In Elisabeth Schwarz’s interview with Thomas Hampson, the baritone describes a song recital as “a landscape of mirrors”. Mozart, Bellini and Verdi framed the mirrors in the first half of the Celebrity Series of Boston’s presentation of “No Tenors Allowed” while those in the second half were straight out of the funhouse of Broadway and operetta, with a chestnut or two thrown in to further vary the reflections. Bass-baritone Luca Pisaroni joined his father-in-law for an evening of high spirits, high drama and low comedy, both springing a surprise which brought the house down. High drama was not restricted to the stage, however: a woman lost consciousness during intermission, which ballooned to over thirty minutes. Fortunately she was revived and able to walk out under her own power, flanked by EMTs.

Thomas Hampson and Luca Pisaroni © Robert Torres
Thomas Hampson and Luca Pisaroni
© Robert Torres
The kinetic energy and panache which colored the entire evening asserted themselves as soon as the doors to the wings swung open and Pisaroni shot out stage left, rattling off recitative, while Kevin Murphy and his page-turner scurried on from the right to take their places just as Pisaroni began to sing a suave and snarky “Non più andrai”. Hampson entered as Pisaroni exited right, applauding with faux condescension and establishing a dynamic of playful one-upmanship which would culminate in the deliberate one-upmanship of Irving Berlin’s “Anything you can do” from Annie Get Your Gun. As soon as he launched into a roiling “Hai già vinta la causa”, Hampson’s body language changed completely. He stiffened, rose to his full height and was every inch the haughty, volatile, sonorous and, at times, snarling Count.

Pisaroni had made his role debut as Don Giovanni at the Met barely 48 hours earlier but tonight he mirrored his exasperated servant, Leporello, first in a mischievous, conspiratorial Catalogue Aria, with a Celebrity Series brochure serving as the catalogue. He took the audience and his accompanist into his confidence, interacting with both and directing the Don’s individual stats to women with similar hair color, even flirtatiously flashing the “phone me” hand gesture to one who caught his eye. He then went nose-to-nose with Hampson’s Don in an aggressive and intense exchange of recriminations in “Eh via buffone” which comically played off their contrasting physiques. Hampson closed the Mozart portion of the program with a seductive and silken “Deh vieni alla finestra”.

Thomas Hampson and Luca Pisaroni © Robert Torres
Thomas Hampson and Luca Pisaroni
© Robert Torres

The first half finished with two substantial scenes from I puritani and Don Carlo sandwiching Kevin Murphy’s solo, a rapt and colorful Intermezzo from Pagliacci. For Pisaroni, the Verdi allowed him to sing a role not usually associated with the lighter quality of his voice. The Puritani scene displayed the complementary blend and power of the two voices ending with a rendition of “Suoni la tromba” rousing enough to send even the most recalcitrant out into the sub-zero night to man the barricades. The scene from Don Carlo benefited from Hampson’s stage experience as Rodrigo, but that, plus his height, and broad shoulders, unbalanced vocally and dramatically the power relationship between king and liege. An occasional dry, grainy pall and some straining for notes suggested that Hampson might have been battling the inevitable effects of the dry winter air.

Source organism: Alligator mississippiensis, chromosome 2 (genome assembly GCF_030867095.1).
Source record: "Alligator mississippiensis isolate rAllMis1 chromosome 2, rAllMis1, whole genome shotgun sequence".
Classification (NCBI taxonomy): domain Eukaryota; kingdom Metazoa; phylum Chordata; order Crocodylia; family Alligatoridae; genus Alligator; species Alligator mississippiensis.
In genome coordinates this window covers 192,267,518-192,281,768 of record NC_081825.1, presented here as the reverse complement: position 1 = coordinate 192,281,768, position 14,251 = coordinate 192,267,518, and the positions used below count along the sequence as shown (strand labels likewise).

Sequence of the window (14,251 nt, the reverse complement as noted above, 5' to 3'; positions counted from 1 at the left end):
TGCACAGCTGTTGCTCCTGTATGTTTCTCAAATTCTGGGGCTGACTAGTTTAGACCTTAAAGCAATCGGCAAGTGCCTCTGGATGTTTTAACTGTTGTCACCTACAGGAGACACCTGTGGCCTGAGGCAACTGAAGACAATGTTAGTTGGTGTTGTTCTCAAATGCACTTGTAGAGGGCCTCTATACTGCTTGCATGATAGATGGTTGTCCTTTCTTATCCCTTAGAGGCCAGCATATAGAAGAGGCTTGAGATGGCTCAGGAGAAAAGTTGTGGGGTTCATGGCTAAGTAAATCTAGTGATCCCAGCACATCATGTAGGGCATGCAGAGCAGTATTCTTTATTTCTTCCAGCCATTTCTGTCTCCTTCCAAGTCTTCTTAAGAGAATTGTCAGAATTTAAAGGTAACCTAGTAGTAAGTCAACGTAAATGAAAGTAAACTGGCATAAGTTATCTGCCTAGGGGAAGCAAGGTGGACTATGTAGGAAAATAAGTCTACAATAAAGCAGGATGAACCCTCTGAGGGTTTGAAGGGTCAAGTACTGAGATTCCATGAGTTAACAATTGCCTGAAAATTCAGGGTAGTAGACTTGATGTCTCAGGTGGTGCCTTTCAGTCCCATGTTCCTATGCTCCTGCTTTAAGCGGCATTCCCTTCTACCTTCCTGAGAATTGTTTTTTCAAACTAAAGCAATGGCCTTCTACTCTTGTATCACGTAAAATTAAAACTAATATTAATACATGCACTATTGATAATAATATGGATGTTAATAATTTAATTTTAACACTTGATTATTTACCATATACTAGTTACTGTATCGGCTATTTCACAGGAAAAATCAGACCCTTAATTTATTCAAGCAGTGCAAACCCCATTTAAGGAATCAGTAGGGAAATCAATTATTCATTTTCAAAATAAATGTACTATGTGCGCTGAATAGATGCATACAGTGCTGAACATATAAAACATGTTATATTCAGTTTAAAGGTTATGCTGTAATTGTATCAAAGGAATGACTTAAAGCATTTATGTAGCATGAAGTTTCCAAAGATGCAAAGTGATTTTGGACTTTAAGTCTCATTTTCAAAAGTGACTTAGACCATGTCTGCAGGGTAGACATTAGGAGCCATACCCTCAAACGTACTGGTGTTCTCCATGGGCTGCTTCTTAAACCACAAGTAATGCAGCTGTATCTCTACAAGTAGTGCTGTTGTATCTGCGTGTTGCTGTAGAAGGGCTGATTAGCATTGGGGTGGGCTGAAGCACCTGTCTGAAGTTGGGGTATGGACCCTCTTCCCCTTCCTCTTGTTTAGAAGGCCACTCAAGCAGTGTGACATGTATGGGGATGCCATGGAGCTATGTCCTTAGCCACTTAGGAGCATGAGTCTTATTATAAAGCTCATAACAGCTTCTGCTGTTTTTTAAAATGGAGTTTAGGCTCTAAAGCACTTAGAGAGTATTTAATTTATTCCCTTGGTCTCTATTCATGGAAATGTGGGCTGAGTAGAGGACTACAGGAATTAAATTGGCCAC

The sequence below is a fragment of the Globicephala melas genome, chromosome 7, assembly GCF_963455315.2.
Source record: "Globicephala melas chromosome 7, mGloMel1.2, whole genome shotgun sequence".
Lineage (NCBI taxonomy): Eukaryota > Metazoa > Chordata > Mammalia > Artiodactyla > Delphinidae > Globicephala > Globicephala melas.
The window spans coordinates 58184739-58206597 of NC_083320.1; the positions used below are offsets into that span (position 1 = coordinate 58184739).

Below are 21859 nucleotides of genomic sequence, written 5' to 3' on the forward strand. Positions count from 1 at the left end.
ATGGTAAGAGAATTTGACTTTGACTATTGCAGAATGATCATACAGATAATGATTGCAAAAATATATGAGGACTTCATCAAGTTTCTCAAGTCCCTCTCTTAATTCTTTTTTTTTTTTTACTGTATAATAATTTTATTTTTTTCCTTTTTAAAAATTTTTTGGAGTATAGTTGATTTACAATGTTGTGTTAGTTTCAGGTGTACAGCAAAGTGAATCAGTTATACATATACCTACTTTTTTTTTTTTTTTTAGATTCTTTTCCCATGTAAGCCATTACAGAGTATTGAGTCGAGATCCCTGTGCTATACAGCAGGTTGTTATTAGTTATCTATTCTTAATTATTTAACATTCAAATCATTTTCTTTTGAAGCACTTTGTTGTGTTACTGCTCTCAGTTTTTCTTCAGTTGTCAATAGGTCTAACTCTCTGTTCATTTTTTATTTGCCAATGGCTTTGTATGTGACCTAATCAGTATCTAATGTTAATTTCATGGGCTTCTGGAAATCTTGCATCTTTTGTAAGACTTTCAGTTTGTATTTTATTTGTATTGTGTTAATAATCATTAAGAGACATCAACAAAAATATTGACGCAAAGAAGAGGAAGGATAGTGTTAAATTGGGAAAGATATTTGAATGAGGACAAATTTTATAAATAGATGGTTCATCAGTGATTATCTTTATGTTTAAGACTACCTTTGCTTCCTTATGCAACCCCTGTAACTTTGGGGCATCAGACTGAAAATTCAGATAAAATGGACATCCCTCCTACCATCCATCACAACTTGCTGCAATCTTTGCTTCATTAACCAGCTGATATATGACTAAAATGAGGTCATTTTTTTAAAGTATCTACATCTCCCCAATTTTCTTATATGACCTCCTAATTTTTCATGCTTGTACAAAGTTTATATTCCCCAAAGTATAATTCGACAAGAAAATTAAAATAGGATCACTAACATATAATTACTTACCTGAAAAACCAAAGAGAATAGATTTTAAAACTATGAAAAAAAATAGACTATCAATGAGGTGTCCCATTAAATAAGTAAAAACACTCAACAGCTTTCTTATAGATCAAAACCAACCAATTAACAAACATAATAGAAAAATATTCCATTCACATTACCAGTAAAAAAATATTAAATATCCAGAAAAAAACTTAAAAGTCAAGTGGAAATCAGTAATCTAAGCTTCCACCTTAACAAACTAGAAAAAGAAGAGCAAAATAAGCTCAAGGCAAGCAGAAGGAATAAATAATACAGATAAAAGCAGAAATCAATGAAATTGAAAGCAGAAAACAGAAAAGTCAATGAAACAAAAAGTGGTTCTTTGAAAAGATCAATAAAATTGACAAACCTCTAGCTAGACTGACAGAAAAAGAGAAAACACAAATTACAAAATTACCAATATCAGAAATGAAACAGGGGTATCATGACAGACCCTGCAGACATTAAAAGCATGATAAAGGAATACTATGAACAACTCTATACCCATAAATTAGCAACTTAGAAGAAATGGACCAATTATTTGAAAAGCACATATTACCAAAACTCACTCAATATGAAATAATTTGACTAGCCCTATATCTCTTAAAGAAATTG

Intermission’s medical emergency seemed to put Pisaroni off his stride as the second half began with an unfocused Musica proibita. He soon rebounded for “I’ve got you under my skin,” a percolating “Just another rhumba,” and his two beguiling duets with his father-in-law: “And this is my beloved” from Kismet and “Night and Day”. Hampson had his chance to mug and flirt with “O Vaterland” from The Merry Widow and revelled in it, even indulging in some fancy footwork. Though his GPS momentarily malfunctioned propelling Alice’s “itty bitty pretty Pitti Palace” over the Appenines clear to Venice, that lapse didn’t detract from a bawdy, energized “Where is the life that late I led” which he further enlivened with sly phrasing and crisp diction.

Luca Pisaroni and Thomas Hampson © Robert Torres
Luca Pisaroni and Thomas Hampson
© Robert Torres

In the interview, Hampson noted how song has the power to create “a magical moment where time almost stands still”. That moment came unexpectedly with the World War I standard Roses of Picardy which Hampson built quietly and hypnotically into a full throated cry of loss and despair, and with Murphy’s wistful, solo rendition of “Somewhere over the rainbow”.

Hampson and Pisaroni’s unforced comic rapport shone most in “Anything you can do” which included the clarion intervention from the audience of tenor, Brian Jagde, prompting a finger-wagging reproach from Hampson and Pisaroni. The hijinks continued with a generous encore from Don Pasquale, “Cheti, cheti, immantinente”, with the two singers using the whole stage then ending the evening “in one”.

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